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Three Biggest Mistakes In Presenting Home Theater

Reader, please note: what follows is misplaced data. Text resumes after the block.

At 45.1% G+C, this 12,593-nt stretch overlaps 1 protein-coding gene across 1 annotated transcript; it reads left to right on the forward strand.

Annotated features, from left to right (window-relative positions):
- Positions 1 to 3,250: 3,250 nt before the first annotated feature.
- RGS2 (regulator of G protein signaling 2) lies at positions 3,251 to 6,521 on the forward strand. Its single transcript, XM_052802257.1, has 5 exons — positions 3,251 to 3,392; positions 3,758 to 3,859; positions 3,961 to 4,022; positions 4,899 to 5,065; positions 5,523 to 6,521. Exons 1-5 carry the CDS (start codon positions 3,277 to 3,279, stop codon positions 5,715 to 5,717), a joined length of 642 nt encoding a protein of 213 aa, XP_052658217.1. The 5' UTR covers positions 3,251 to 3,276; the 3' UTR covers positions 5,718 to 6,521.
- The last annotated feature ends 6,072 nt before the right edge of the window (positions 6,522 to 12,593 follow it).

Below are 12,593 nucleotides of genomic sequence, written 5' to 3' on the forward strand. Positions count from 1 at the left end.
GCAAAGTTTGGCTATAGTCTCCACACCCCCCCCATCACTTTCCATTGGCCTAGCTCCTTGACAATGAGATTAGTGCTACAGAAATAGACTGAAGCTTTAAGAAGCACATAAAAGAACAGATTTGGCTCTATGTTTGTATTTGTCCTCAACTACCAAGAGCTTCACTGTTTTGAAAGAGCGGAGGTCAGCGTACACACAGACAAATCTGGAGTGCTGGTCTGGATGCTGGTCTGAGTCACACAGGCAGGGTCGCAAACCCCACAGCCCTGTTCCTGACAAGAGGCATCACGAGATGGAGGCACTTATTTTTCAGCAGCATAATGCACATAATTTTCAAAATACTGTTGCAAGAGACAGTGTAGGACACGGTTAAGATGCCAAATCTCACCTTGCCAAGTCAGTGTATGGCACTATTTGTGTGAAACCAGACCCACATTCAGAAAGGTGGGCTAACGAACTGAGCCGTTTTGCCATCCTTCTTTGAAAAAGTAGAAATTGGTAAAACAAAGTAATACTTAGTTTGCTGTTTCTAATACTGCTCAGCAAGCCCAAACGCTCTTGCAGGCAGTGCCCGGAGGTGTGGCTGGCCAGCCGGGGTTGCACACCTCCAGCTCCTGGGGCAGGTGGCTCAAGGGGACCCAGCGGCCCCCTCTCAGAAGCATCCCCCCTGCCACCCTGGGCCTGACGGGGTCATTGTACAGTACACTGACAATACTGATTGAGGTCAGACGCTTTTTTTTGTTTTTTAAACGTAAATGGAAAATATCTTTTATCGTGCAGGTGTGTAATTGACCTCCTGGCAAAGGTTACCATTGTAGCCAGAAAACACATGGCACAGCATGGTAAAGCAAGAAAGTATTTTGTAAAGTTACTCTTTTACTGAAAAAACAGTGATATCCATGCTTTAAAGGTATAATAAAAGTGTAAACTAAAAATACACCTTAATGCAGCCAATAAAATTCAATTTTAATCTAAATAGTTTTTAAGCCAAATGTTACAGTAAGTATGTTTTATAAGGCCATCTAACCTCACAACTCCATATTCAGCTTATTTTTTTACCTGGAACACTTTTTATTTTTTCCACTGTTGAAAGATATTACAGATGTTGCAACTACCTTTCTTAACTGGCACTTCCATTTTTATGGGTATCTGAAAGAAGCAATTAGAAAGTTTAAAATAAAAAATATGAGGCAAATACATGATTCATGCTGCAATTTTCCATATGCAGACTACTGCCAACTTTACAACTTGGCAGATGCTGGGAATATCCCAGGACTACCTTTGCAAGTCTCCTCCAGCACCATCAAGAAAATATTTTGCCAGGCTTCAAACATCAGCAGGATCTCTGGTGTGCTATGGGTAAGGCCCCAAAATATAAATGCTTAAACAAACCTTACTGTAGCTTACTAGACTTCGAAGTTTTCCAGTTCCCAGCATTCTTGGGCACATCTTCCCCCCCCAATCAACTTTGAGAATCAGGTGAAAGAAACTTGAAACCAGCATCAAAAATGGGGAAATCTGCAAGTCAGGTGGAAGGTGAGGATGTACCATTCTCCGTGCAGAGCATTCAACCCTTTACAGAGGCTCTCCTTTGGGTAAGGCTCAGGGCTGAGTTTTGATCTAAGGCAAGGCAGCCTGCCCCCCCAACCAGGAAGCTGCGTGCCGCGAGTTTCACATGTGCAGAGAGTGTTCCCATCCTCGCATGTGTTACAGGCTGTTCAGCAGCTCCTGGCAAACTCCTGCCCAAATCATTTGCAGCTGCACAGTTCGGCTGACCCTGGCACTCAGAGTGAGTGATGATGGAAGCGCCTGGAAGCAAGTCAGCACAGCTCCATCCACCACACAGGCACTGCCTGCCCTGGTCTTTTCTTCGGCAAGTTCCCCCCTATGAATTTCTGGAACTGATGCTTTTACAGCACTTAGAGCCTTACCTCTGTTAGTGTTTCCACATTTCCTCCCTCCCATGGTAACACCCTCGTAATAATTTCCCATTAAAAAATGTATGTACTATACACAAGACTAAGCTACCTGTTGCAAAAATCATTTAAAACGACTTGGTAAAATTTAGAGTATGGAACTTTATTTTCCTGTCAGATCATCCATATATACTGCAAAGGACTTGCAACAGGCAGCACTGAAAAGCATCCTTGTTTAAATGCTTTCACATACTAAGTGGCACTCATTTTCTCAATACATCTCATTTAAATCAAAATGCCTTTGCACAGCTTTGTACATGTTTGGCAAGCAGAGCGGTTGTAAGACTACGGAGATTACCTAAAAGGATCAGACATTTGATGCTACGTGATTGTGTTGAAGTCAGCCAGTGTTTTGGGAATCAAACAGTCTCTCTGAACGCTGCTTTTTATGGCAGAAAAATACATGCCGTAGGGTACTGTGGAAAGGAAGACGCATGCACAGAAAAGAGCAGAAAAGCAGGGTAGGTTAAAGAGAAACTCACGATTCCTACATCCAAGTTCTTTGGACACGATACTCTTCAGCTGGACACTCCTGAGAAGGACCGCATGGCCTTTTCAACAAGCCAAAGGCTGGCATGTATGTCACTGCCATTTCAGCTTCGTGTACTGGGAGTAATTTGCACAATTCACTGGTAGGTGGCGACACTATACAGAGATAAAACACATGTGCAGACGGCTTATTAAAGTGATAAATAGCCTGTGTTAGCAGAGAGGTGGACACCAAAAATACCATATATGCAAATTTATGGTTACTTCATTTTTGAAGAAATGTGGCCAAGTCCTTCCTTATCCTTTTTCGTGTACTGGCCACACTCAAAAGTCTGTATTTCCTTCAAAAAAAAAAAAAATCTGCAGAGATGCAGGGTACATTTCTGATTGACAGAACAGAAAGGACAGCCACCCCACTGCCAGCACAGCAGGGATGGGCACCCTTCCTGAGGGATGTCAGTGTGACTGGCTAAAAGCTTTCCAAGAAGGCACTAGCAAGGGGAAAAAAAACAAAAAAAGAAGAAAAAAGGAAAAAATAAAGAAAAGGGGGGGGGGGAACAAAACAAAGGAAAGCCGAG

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Home theater should be an experience for customers, but the three most common mistakes in presenting home theater in furniture dealer showrooms cut down on the experience – and the sales potential. So explains Bruce Sinning, Berkline’s vice president of merchandising. Berkline produces 22 styles of home theater, the most in the industry. Two years ago Berkline created a program, the Home Theater Gallery, specially designed to help dealers make the most of their home theater potential. “Proper presentation is the difference between success and coming up short,” Sinning said. “Done right, home theater should be one of a dealer’s highest profit sales items.” The three biggest mistakes, in order, are: 1. Failing to create the home theater “experience.” “Home theater is experiential; a separate room with surround sound, a big screen TV or projector and controlled lighting is a must,” Sinning said. The room needs to be exciting and always “on,” he added. Creating the room and leaving the movie off or showing only the menu screen does little to sell the concept. 2. Displaying home theater in the same way as single sofas or recliners, simply sitting home theater seats on the display floor surrounded by other furniture. “Making home theater just another floor display robs it of its effect,” said Angie Britt of AB Designs, who works with Berkline dealers on effective home theater presentation. “When surrounded by other furniture, home theater loses its distinctiveness and the expectation of an entertainment event home theater is meant to deliver.” 3. Not making full use of electronics. “The audio-visual component is crucial to enabling customers to not only see, but feel the experience,” Sinning said. “Whenever possible, bundling the A/V and seating makes home theater more exciting and dramatic for the consumer. The more comfortable the dealer is with the A/V, the better the experience – and sales potential.” Steve Darvin, owner of 88-year-old Darvin Furniture in Chicago, says working with Berkline to develop his showroom’s home theater center has an impact on customer reaction. “We have a partially enclosed area that has theater seating and faces a plasma TV, so customers have an idea of how it would look in their homes,” Darvin said. “At the display entrance are graphics, searchlights and a theater marquee to make it feel like a Hollywood premier. We’re doing more business with the layout. “Berkline helped us set up the home theater display, and it enables customers to see they don’t need as much room as they might have thought,” Darvin added. “They can have home theater in a spare room, living room, den or basement.” Randy Bowman, Berkline vice president of advertising and retail marketing, said Berkline’s two-year-old Home Theater Gallery program today has home theater galleries across the country and more opening each month. “We provide dealers with the point of purchase materials needed to make a good retail presentation,” said Bowman. “The retailer is responsible for the A/V and the dedicated room.” Sinning said dealers do best when they work with a local A/V supplier. Ideally, a home theater gallery, or a similar display, is a separate room of 500 to 1,000 square feet with surround sound, customized lighting and a big-screen TV. Berkline has developed a series of innovations that expand the home theater experience, the effects of which are lost without proper presentation, Sinning added. Among these are Buttkicker subsonic technology; PowerRecline (powered reclining to a favorite viewing position); Wallaway (fully reclines just inches from a wall); Touchmotion (reclines at the touch of a button); Chaiselounger (support from head to toe while reclining); Hideaway Storage (hidden tables and storage), and others. “Not using Buttkicker could be chalked up as the fourth biggest mistake,” Sinning said. “Buttkicker is a silent subwoofer installed within a home theater seat. Buttkicker’s powerful bass brings viewers into the action’ it lets them feel what’s happening on screen.” In the end, what people feel about home theater is as important as what they see. “Make the customer feel special by showing them that their home theater can go beyond anything they experience in a movie theater, even more comfortably,” Sinning said, “and they will respond.” About Berkline: Berkline has been a leading manufacturer of reclining furniture for more than 75 years. Berkline specializes in motion, home theater, and upholstered furnishings. The company’s headquarters is in Morristown, TN. For more information about Berkline and its products, please visit www.berkline.com.

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